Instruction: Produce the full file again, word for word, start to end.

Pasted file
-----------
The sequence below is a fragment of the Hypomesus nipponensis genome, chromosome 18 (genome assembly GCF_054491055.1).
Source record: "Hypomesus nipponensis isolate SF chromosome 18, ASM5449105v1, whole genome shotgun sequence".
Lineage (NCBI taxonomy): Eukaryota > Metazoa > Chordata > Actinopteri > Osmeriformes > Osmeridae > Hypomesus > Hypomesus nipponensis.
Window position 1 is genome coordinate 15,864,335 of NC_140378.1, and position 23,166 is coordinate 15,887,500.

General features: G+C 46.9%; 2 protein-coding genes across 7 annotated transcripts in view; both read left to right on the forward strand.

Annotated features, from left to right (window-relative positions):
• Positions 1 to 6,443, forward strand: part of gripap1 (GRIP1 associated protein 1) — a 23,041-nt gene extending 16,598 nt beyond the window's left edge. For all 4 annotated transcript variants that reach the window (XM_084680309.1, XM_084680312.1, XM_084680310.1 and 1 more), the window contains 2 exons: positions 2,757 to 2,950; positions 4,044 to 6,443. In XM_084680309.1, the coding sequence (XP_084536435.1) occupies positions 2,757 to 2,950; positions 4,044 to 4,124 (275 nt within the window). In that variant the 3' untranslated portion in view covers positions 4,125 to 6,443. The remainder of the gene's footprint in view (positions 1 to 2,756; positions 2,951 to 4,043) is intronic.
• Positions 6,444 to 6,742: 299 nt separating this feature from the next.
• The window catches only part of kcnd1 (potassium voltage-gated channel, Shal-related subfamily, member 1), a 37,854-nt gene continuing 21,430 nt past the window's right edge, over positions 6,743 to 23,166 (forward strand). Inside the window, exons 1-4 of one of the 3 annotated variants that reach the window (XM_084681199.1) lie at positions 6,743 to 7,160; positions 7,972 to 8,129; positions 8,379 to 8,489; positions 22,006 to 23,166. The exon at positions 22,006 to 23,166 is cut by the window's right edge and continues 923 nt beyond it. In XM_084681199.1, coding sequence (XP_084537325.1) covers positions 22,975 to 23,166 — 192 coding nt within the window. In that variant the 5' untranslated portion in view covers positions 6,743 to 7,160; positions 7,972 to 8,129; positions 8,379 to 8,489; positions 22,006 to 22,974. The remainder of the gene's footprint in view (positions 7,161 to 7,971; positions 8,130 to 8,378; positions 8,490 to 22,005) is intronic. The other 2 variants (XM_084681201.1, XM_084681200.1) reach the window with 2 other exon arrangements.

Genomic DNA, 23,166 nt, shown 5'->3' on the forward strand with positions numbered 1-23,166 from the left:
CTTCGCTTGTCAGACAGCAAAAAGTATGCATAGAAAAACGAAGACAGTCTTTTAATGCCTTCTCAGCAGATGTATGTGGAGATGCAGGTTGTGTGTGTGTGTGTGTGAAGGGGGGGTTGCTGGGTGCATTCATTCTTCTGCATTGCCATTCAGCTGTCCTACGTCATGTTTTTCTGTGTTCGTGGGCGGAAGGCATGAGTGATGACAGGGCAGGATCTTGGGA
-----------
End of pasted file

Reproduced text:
The sequence below is a fragment of the Hypomesus nipponensis genome, chromosome 18 (genome assembly GCF_054491055.1).
Source record: "Hypomesus nipponensis isolate SF chromosome 18, ASM5449105v1, whole genome shotgun sequence".
Lineage (NCBI taxonomy): Eukaryota > Metazoa > Chordata > Actinopteri > Osmeriformes > Osmeridae > Hypomesus > Hypomesus nipponensis.
Window position 1 is genome coordinate 15,864,335 of NC_140378.1, and position 23,166 is coordinate 15,887,500.

General features: G+C 46.9%; 2 protein-coding genes across 7 annotated transcripts in view; both read left to right on the forward strand.

Annotated features, from left to right (window-relative positions):
• Positions 1 to 6,443, forward strand: part of gripap1 (GRIP1 associated protein 1) — a 23,041-nt gene extending 16,598 nt beyond the window's left edge. For all 4 annotated transcript variants that reach the window (XM_084680309.1, XM_084680312.1, XM_084680310.1 and 1 more), the window contains 2 exons: positions 2,757 to 2,950; positions 4,044 to 6,443. In XM_084680309.1, the coding sequence (XP_084536435.1) occupies positions 2,757 to 2,950; positions 4,044 to 4,124 (275 nt within the window). In that variant the 3' untranslated portion in view covers positions 4,125 to 6,443. The remainder of the gene's footprint in view (positions 1 to 2,756; positions 2,951 to 4,043) is intronic.
• Positions 6,444 to 6,742: 299 nt separating this feature from the next.
• The window catches only part of kcnd1 (potassium voltage-gated channel, Shal-related subfamily, member 1), a 37,854-nt gene continuing 21,430 nt past the window's right edge, over positions 6,743 to 23,166 (forward strand). Inside the window, exons 1-4 of one of the 3 annotated variants that reach the window (XM_084681199.1) lie at positions 6,743 to 7,160; positions 7,972 to 8,129; positions 8,379 to 8,489; positions 22,006 to 23,166. The exon at positions 22,006 to 23,166 is cut by the window's right edge and continues 923 nt beyond it. In XM_084681199.1, coding sequence (XP_084537325.1) covers positions 22,975 to 23,166 — 192 coding nt within the window. In that variant the 5' untranslated portion in view covers positions 6,743 to 7,160; positions 7,972 to 8,129; positions 8,379 to 8,489; positions 22,006 to 22,974. The remainder of the gene's footprint in view (positions 7,161 to 7,971; positions 8,130 to 8,378; positions 8,490 to 22,005) is intronic. The other 2 variants (XM_084681201.1, XM_084681200.1) reach the window with 2 other exon arrangements.

Genomic DNA, 23,166 nt, shown 5'->3' on the forward strand with positions numbered 1-23,166 from the left:
CTTCGCTTGTCAGACAGCAAAAAGTATGCATAGAAAAACGAAGACAGTCTTTTAATGCCTTCTCAGCAGATGTATGTGGAGATGCAGGTTGTGTGTGTGTGTGTGTGAAGGGGGGGTTGCTGGGTGCATTCATTCTTCTGCATTGCCATTCAGCTGTCCTACGTCATGTTTTTCTGTGTTCGTGGGCGGAAGGCATGAGTGATGACAGGGCAGGATCTTGGGA